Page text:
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Cantata BWV 25
Es ist nichts Gesundes an meinem Leibe
Commentary

Philipp Spitta | Woldamar Voigt | Albert Schweitzer | Alfred Dürr | Eric Chafe

 

Thomas Braatz wrote (September 8, 2002):
BWV 25 - Commentaries:

Spitta:

The main thought behind this cantata is a quotation from Psalms 38:4. One can imagine that the idea of penance which is preached in this cantata with fiery tongues completely fills the listeners’ hearts. The initial chorus is an independently existing double fugue with a sad, remorseful expression. Beginning with ms. 15 and appearing at measured intervals as played by flutes, zink, and trombones, the 4-pt chorale, “Ach Herr, mich armen Sünder” appears blended into the strings which accompany particular portions of the fugue. The 4-pt. chorale is an entirely independent unit and could be played alone to create its own special effect just as the fugal sections primarily sung by the choir could exist alone as a separate piece of music as well. And yet, these independently existing compositions become united as if they had grown from a single root. Inexpressible and unfathomable is the depth of feeling which is unlocked when the sacred chorale of penance is intoned as if coming from invisible voices and spreading over the penitent masses praying, as it were, in the dust. Before each of the ‘Stollen,’ [the 1st repeated line(s) of the chorale] the chorale melody appears in augmentation. On top of all this, both fugal subjects are formed out of the musical material found in 1st and last line of the chorale melody. The manner in which this is accomplished is reminiscent of other cantatas where Bach creates variations of the chorale to support the entire cantata text. This composition, however, is remarkable and entirely unique in the manner in which it develops its musical and poetic ideas. Compared to other similar cantatas, everything here seems to be turned around: the tasks usually assigned to the choir are carried out by the instruments. Here we have neither a free form applied to a biblical text, nor do we have the typical introductory chorale elaboration that we can find in many chorale cantatas. It boggles the mind just attempting to comprehend what Bach is doing here. A nice bass aria with an independent bc full of character helps to bring the listener to a more personal understanding of the text after the overwhelming effect of the 1st mvt. This aria still retains some of the feelings emanating from the 1st mvt., but begins to guide the listener toward the more comforting feelings with which the cantata concludes.

Voigt:

The introductory chorus stands in a very isolated position among all the Bach cantatas: a 4-pt instrumental chorale as accompaniment to fugal chorus with the melody of the 1st line of the chorale melody appearing as the bass in the opening ritornello. To the first 2 lines of the cantus firmus are coupled a first (fugal) theme, to the 3rd line the second (fugal) theme, and to the last line both fugal themes appear combined. The 1st recitative has a very tasteless text, that attempts to compare sins with certain illnesses. It is best simply to drop this recitative for this reason. The bass aria, with its continually repeating bc motif (it is reminiscent of some of the slow mvts. of certain violin concertos,) is harsh and unyielding in its treatment of the text and music, but, if treated properly, can be very rewarding. It would be better to replace the 5th line with “Meine Krankheit, meine Beulen kann kein Kraut noch Balsam heilen, kein Bemühen früh und spat” [„No effort, whether early or late, no herbal remedy or balm can heal my illness or my boils.“] A very valuable addition is the soprano aria with its rich (7-pt.) accompaniment. Instead of an entire da capo, there is only repeat of the opening ritornello.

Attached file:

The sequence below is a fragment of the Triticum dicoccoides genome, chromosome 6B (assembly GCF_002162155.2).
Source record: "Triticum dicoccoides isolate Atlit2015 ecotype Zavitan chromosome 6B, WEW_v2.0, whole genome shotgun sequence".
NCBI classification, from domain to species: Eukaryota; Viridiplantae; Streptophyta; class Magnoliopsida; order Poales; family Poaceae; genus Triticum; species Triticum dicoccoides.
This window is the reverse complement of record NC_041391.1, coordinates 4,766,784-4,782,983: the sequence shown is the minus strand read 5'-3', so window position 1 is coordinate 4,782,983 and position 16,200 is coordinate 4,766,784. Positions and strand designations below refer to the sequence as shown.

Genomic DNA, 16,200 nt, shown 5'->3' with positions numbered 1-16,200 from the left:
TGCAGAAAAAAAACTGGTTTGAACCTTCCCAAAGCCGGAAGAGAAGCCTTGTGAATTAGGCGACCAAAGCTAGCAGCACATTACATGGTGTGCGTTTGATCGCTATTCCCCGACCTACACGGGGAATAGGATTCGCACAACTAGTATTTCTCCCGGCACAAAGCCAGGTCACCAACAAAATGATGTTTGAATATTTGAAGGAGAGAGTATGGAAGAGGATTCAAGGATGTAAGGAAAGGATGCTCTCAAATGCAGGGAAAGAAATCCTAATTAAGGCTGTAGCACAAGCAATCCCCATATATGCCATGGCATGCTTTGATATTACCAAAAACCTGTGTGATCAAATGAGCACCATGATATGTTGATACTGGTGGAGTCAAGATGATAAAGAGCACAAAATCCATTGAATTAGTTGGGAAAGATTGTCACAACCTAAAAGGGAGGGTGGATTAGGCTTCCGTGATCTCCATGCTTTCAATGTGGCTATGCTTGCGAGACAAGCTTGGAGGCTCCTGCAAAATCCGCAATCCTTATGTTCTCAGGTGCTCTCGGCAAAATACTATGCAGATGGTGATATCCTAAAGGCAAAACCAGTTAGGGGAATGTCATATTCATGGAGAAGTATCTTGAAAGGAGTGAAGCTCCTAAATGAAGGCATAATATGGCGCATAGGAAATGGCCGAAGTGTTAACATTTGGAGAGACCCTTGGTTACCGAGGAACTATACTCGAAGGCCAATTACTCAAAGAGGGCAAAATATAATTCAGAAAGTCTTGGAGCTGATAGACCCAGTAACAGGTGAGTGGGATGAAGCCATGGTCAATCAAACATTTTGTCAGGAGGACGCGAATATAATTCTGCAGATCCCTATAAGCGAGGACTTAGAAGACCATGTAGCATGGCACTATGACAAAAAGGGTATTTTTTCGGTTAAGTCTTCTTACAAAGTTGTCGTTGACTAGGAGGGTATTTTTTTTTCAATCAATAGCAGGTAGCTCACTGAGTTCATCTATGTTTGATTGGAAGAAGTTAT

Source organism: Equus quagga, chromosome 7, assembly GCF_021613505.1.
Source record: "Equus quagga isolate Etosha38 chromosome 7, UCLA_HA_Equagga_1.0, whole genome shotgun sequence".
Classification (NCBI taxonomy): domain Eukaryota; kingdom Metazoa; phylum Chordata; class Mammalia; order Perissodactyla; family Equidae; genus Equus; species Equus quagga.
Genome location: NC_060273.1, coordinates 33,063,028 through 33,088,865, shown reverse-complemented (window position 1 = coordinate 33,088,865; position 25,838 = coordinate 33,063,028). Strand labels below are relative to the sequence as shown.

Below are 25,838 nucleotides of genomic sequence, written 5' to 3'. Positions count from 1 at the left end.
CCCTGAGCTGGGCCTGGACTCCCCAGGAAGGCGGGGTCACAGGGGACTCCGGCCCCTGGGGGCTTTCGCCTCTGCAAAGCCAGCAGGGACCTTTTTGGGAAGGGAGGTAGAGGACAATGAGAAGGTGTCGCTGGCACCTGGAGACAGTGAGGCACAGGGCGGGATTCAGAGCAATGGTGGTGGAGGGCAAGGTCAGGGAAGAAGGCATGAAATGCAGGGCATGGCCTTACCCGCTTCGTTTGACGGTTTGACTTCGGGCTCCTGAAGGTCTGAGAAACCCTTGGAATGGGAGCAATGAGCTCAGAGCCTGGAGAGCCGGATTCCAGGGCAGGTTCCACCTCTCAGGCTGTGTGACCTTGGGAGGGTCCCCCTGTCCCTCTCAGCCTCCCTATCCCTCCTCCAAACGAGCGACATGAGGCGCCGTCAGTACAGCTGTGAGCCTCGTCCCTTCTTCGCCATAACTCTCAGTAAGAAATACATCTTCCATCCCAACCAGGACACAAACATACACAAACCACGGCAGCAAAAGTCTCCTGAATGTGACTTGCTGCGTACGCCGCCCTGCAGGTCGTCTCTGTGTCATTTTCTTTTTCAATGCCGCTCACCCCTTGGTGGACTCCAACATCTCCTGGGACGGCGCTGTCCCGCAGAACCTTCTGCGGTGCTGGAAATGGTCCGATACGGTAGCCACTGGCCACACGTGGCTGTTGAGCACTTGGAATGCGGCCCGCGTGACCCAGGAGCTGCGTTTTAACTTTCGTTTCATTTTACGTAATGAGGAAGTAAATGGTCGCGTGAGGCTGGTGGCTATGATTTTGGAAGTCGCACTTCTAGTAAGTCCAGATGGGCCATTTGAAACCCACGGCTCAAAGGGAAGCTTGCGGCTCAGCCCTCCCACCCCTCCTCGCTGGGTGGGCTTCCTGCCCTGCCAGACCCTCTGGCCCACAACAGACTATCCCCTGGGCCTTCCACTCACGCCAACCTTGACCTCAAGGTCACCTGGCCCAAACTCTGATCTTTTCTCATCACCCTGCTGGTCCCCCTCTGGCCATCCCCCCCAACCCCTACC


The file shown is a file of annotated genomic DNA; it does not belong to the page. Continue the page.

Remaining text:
Schweitzer:

Mvt. 1
m. 1 ff. The orchestral accompaniment is constructed out of a series of sighs

mm 40-53 in the bc: This motif of calmly-moving water is used to express the words, “peace.”

Mvt. 2 (tenor recitative): At a performance of this work, this recitative should be cut out. It goes beyond all endurable limits of tastelessness.

Mvt. 3 (bass aria) has a ‘step’ motif (ms 1) in the bc where Bach is depicting someone rushing about distractedly. These are the same hurried and faltering steps as we have in the theme of the aria “Ach, nun ist mein Jesus hin,” in the SMP (BWV 244).

Mvt. 5 (soprano aria) is dominated by a beautiful colloquy between the strings and oboes on the one side and the three flutes on the other

Dürr:

The text, which contains drastically baroque comparisons, which is very difficult for us to stomach today and which appears to be anything but poetic, is connected to the Sunday’s Gospel reading which relates the healing of the lepers: [NLT] As Jesus continued on toward Jerusalem, he reached the border between Galilee and Samaria. As he entered a village there, ten lepers stood at a distance, crying out, "Jesus, Master, have mercy on us!" He looked at them and said, "Go show yourselves to the priests." And as they went, their leprosy disappeared. One of them, when he saw that he was healed, came back to Jesus, shouting, "Praise God, I'm healed!" He fell face down on the ground at Jesus' feet, thanking him for what he had done. This man was a Samaritan. Jesus asked, "Didn't I heal ten men? Where are the other nine? Does only this foreigner return to give glory to God?" And Jesus said to the man, "Stand up and go. Your faith has made you well."

The librettist then applies this situation to that of all mankind. Since Adam’s fall the entire world has become a hospital because sin has sickened mankind. This thought is then developed further by introducing the quotation from the OT in mvt. 1: Psalm 38:4 My guilt overwhelms me-- it is a burden too heavy to bear.